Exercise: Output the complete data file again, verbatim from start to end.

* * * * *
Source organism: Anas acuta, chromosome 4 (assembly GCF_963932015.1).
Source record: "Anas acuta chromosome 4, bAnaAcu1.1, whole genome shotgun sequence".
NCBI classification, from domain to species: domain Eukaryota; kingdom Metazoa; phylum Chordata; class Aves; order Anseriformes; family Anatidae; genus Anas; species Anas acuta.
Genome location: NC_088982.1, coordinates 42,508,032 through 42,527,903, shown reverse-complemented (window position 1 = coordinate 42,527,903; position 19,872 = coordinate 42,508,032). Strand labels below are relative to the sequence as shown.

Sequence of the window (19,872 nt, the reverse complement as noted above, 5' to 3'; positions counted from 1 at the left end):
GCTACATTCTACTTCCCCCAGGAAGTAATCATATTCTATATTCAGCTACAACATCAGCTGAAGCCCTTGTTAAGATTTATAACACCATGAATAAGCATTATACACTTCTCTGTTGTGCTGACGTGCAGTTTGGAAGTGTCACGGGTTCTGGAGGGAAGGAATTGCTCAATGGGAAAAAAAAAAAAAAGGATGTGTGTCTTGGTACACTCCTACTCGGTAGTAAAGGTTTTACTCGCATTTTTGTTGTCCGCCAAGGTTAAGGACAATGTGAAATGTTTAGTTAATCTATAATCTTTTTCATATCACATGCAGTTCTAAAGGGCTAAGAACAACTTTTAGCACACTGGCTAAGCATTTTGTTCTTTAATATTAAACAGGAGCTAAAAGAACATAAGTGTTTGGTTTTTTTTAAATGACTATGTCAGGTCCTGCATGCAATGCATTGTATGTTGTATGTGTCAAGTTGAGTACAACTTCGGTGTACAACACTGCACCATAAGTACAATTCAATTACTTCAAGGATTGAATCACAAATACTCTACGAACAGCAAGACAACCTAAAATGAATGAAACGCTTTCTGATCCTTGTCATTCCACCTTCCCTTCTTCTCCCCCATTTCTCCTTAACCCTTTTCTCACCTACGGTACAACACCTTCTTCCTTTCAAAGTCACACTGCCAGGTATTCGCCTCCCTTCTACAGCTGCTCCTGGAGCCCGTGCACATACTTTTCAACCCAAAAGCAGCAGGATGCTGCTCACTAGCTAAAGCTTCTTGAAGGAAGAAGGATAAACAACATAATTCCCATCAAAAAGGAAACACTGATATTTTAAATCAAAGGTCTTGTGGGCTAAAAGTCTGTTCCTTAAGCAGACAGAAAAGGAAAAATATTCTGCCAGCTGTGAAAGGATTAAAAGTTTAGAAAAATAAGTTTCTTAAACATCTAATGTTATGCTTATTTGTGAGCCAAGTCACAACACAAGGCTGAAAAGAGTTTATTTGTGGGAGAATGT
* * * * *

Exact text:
Source organism: Anas acuta, chromosome 4 (assembly GCF_963932015.1).
Source record: "Anas acuta chromosome 4, bAnaAcu1.1, whole genome shotgun sequence".
NCBI classification, from domain to species: domain Eukaryota; kingdom Metazoa; phylum Chordata; class Aves; order Anseriformes; family Anatidae; genus Anas; species Anas acuta.
Genome location: NC_088982.1, coordinates 42,508,032 through 42,527,903, shown reverse-complemented (window position 1 = coordinate 42,527,903; position 19,872 = coordinate 42,508,032). Strand labels below are relative to the sequence as shown.

Sequence of the window (19,872 nt, the reverse complement as noted above, 5' to 3'; positions counted from 1 at the left end):
GCTACATTCTACTTCCCCCAGGAAGTAATCATATTCTATATTCAGCTACAACATCAGCTGAAGCCCTTGTTAAGATTTATAACACCATGAATAAGCATTATACACTTCTCTGTTGTGCTGACGTGCAGTTTGGAAGTGTCACGGGTTCTGGAGGGAAGGAATTGCTCAATGGGAAAAAAAAAAAAAAGGATGTGTGTCTTGGTACACTCCTACTCGGTAGTAAAGGTTTTACTCGCATTTTTGTTGTCCGCCAAGGTTAAGGACAATGTGAAATGTTTAGTTAATCTATAATCTTTTTCATATCACATGCAGTTCTAAAGGGCTAAGAACAACTTTTAGCACACTGGCTAAGCATTTTGTTCTTTAATATTAAACAGGAGCTAAAAGAACATAAGTGTTTGGTTTTTTTTAAATGACTATGTCAGGTCCTGCATGCAATGCATTGTATGTTGTATGTGTCAAGTTGAGTACAACTTCGGTGTACAACACTGCACCATAAGTACAATTCAATTACTTCAAGGATTGAATCACAAATACTCTACGAACAGCAAGACAACCTAAAATGAATGAAACGCTTTCTGATCCTTGTCATTCCACCTTCCCTTCTTCTCCCCCATTTCTCCTTAACCCTTTTCTCACCTACGGTACAACACCTTCTTCCTTTCAAAGTCACACTGCCAGGTATTCGCCTCCCTTCTACAGCTGCTCCTGGAGCCCGTGCACATACTTTTCAACCCAAAAGCAGCAGGATGCTGCTCACTAGCTAAAGCTTCTTGAAGGAAGAAGGATAAACAACATAATTCCCATCAAAAAGGAAACACTGATATTTTAAATCAAAGGTCTTGTGGGCTAAAAGTCTGTTCCTTAAGCAGACAGAAAAGGAAAAATATTCTGCCAGCTGTGAAAGGATTAAAAGTTTAGAAAAATAAGTTTCTTAAACATCTAATGTTATGCTTATTTGTGAGCCAAGTCACAACACAAGGCTGAAAAGAGTTTATTTGTGGGAGAATGT